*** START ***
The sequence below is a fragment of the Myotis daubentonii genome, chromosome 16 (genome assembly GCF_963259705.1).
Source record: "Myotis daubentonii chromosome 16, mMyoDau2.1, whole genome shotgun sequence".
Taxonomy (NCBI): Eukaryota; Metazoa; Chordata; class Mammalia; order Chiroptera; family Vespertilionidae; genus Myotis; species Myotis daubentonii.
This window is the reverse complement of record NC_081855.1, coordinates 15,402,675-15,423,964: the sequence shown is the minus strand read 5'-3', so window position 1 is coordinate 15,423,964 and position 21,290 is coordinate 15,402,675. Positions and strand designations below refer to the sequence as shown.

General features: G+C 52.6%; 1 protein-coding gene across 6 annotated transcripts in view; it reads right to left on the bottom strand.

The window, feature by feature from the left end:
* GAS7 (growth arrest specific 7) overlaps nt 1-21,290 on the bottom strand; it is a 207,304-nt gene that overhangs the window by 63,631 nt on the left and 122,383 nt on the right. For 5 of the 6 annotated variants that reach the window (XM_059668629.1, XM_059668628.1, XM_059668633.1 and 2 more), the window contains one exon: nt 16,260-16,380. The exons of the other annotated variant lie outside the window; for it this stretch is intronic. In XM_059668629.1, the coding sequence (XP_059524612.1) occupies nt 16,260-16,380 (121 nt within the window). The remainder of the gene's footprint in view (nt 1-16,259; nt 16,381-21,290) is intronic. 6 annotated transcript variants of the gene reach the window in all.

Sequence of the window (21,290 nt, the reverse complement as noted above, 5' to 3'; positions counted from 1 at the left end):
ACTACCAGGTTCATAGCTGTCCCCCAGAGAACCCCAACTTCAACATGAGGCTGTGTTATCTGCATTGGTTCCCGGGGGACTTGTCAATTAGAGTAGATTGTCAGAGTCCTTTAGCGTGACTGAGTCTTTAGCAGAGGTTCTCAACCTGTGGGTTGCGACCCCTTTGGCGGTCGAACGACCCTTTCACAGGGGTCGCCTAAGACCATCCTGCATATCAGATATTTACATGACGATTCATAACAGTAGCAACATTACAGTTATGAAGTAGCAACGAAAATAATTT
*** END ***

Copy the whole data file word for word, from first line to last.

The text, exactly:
The sequence below is a fragment of the Myotis daubentonii genome, chromosome 16 (genome assembly GCF_963259705.1).
Source record: "Myotis daubentonii chromosome 16, mMyoDau2.1, whole genome shotgun sequence".
Taxonomy (NCBI): Eukaryota; Metazoa; Chordata; class Mammalia; order Chiroptera; family Vespertilionidae; genus Myotis; species Myotis daubentonii.
This window is the reverse complement of record NC_081855.1, coordinates 15,402,675-15,423,964: the sequence shown is the minus strand read 5'-3', so window position 1 is coordinate 15,423,964 and position 21,290 is coordinate 15,402,675. Positions and strand designations below refer to the sequence as shown.

General features: G+C 52.6%; 1 protein-coding gene across 6 annotated transcripts in view; it reads right to left on the bottom strand.

The window, feature by feature from the left end:
* GAS7 (growth arrest specific 7) overlaps nt 1-21,290 on the bottom strand; it is a 207,304-nt gene that overhangs the window by 63,631 nt on the left and 122,383 nt on the right. For 5 of the 6 annotated variants that reach the window (XM_059668629.1, XM_059668628.1, XM_059668633.1 and 2 more), the window contains one exon: nt 16,260-16,380. The exons of the other annotated variant lie outside the window; for it this stretch is intronic. In XM_059668629.1, the coding sequence (XP_059524612.1) occupies nt 16,260-16,380 (121 nt within the window). The remainder of the gene's footprint in view (nt 1-16,259; nt 16,381-21,290) is intronic. 6 annotated transcript variants of the gene reach the window in all.

Sequence of the window (21,290 nt, the reverse complement as noted above, 5' to 3'; positions counted from 1 at the left end):
ACTACCAGGTTCATAGCTGTCCCCCAGAGAACCCCAACTTCAACATGAGGCTGTGTTATCTGCATTGGTTCCCGGGGGACTTGTCAATTAGAGTAGATTGTCAGAGTCCTTTAGCGTGACTGAGTCTTTAGCAGAGGTTCTCAACCTGTGGGTTGCGACCCCTTTGGCGGTCGAACGACCCTTTCACAGGGGTCGCCTAAGACCATCCTGCATATCAGATATTTACATGACGATTCATAACAGTAGCAACATTACAGTTATGAAGTAGCAACGAAAATAATTT